`grpreg`

fits models that fall into the penalized likelihood framework. Rather than estimating \(\bb\) by maximizing the likelihood, in this framework we estimate \(\bb\) by minimizing the objective function \[
Q(\bb|\X, \y) = \frac{1}{n}L(\bb|\X,\y) + P_\lam(\bb),
\] where the loss function \(L(\bb|\X,\y)\) is the deviance (\(-2\) times the log-likelihood), \(P_\lam(\bb)\) is the penalty, and \(\lam\) is a regularization parameter that controls the tradeoff between the two components. This article describes the different loss models available in `grpreg`

; see penalties for more information on the different penalties available.

In linear regression, the loss function is simply the squared error loss: \[ L(\bb|\X,\y) = \frac{1}{2} \norm{\y-\X\bb}_2^2; \] the factor of 1/2 is so that this loss is equivalent to deviance if the outcome \(\y\) follows a normal distribution with constant variance and mean given by \(\X\bb\).

To fit a penalized linear regression model with `grpreg`

:

`fit <- grpreg(X, y, group)`

In logistic regression, the loss function is: \[ L(\bb|\X,\y) = -2\sum_{i:y_i=1}\log\ph_i - 2\sum_{i:y_i=0}\log(1-\ph_i); \] this loss is the deviance for a binomial distribution with probabilities \(P(Y_i=1)=\ph_i\) given by: \[ \ph_i = \frac{\exp(\eta_i)}{1+\eta_i}, \] where \(\be = \X\bb\) denotes the linear predictors.

To fit a penalized logistic regression model with `grpreg`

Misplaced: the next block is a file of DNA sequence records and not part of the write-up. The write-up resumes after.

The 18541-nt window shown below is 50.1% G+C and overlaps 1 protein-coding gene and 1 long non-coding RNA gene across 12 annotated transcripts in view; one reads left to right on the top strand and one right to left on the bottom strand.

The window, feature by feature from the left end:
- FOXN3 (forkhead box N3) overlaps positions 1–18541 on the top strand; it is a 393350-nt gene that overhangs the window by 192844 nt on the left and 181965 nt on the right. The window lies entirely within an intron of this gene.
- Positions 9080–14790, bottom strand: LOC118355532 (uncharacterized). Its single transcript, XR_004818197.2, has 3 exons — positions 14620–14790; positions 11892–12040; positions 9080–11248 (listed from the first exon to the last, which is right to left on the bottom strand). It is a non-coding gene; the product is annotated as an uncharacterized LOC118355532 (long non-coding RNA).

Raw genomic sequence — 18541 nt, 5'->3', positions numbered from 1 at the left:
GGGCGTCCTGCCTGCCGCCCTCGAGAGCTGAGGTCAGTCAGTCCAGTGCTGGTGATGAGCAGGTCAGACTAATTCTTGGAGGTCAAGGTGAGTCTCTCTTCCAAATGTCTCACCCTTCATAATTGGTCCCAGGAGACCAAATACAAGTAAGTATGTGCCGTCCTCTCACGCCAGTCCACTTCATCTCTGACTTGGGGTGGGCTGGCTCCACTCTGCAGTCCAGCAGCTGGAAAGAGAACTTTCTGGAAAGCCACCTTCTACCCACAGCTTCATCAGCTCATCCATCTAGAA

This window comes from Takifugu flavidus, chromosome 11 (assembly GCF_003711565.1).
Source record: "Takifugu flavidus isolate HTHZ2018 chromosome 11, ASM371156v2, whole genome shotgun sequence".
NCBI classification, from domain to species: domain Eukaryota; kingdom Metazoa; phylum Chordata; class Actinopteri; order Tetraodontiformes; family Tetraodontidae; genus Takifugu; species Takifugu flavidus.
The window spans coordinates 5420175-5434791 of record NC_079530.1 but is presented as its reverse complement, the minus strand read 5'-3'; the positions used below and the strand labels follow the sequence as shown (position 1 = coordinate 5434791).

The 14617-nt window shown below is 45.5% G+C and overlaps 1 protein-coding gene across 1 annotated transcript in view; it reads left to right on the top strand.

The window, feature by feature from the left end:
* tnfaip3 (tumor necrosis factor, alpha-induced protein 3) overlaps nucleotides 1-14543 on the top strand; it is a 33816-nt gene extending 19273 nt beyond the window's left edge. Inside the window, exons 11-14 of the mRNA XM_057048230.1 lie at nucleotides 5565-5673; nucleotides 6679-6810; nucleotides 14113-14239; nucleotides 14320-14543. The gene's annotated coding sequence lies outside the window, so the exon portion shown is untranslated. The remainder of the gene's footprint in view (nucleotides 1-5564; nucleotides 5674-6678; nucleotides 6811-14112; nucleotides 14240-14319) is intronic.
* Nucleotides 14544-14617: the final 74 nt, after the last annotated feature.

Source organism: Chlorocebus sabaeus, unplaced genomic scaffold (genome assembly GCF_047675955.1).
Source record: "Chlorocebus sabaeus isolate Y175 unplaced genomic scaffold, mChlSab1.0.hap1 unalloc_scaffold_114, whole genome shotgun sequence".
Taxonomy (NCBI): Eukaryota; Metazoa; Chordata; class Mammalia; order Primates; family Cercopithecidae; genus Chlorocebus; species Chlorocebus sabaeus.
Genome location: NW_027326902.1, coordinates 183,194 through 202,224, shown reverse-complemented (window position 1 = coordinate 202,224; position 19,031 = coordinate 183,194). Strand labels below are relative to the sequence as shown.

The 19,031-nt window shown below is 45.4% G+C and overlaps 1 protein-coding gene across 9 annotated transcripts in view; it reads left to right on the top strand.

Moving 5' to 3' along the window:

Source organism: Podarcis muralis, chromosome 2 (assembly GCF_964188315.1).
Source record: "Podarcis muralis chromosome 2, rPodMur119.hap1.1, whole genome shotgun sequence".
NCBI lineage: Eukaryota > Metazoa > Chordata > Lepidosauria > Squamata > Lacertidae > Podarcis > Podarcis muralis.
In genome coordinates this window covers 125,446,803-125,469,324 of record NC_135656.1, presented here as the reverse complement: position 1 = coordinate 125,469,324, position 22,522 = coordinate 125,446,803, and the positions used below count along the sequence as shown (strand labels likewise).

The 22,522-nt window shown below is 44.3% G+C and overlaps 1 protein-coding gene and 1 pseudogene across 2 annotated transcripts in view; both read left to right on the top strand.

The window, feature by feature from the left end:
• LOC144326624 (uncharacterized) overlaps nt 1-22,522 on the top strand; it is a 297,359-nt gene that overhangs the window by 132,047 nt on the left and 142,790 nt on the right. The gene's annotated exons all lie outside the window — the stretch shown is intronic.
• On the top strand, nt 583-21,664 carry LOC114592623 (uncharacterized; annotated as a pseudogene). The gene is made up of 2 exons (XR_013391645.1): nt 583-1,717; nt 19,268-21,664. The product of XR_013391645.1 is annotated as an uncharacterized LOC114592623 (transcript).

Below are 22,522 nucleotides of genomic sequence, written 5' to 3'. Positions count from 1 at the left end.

:

`fit <- grpreg(X, y, group, family='binomial')`

In Poisson regression, the loss function is: \[ L(\bb|\X,\y) = 2\sum_i \left\{y_i\log y_i - y_i\log \mu_i + mu_i - y_i\right\}; \] note that some of these terms are constant with respect to \(\mu_i\) and can therefore be ignored during optimization. This loss is the deviance for a Poisson distribution \(Y_i \sim \text{Pois}(\mh_i)\) with rate parameter given by: \[ \mh_i = \exp(\eta_i). \]

To fit a penalized Poisson regression model with `grpreg`

:

`fit <- grpreg(X, y, group, family='poisson')`

The above models all fall into the category of distributions known as exponential families (hence the `family`

) argument. `grpreg`

also allows users to fit Cox proportional hazards models, although these models fall outside this framework and are therefore fit using a different function, `grpsurv`

. In Cox regression, the deviance is \[
L(\bb|\X,\y) = -2\sum_{j=1}^{m} d_j \eta_j + 2\sum_{j=1}^{m} d_j \log\left\{\sum_{i \in R_j} \exp(\eta_i)\right\},
\] where \(t_1 < t_2 < \ldots < t_m\) denotes an increasing list of unique failure times indexed by \(j\) and \(R_j\) denotes the set of observations still at risk at time \(t_j\), known as the risk set.

The `Lung`

data (see `?Lung`

for more details) provides an example of time-to-event data that can be used with Cox regression. Loading this data set into R,

```
data(Lung)
X <- Lung$X
y <- Lung$y
group <- Lung$group
```

To fit a penalized Cox regression model,

`fit <- grpsurv(X, y, group)`

As before, you can call `plot`

, `coef`

, `predict`

, etc. on `fit`

:

```
coef(fit, lambda=0.1)
# trt karno1 karno2 karno3 diagtime1 diagtime2 age1
# 0.0000000 -4.6535992 0.4641241 -0.3283532 0.0000000 0.0000000 0.0000000
# age2 age3 prior squamous small adeno large
# 0.0000000 0.0000000 0.0000000 -0.2613796 0.1320625 0.2666665 -0.1424394
```

Cross-validation is similar:

```
cvfit <- cv.grpsurv(X, y, group)
par(mfrow=c(1,2))
plot(cvfit, type='cve')
plot(cvfit, type='rsq')
```

In addition to the quantities like coefficients and number of nonzero coefficients that `predict`

returns for other types of models, `predict()`

for an `grpsurv`

object can also estimate the baseline hazard (using the Kalbfleish-Prentice method) and therefore, the survival function. A method to plot the resulting function is also available:

```
S <- predict(fit, X[1,], type='survival', lambda=0.02)
S(365) # Estiamted survival at 1 year
# [1] 0.09987997
plot(S, xlim=c(0,200))
```

When multiple subjects are involved in the prediction: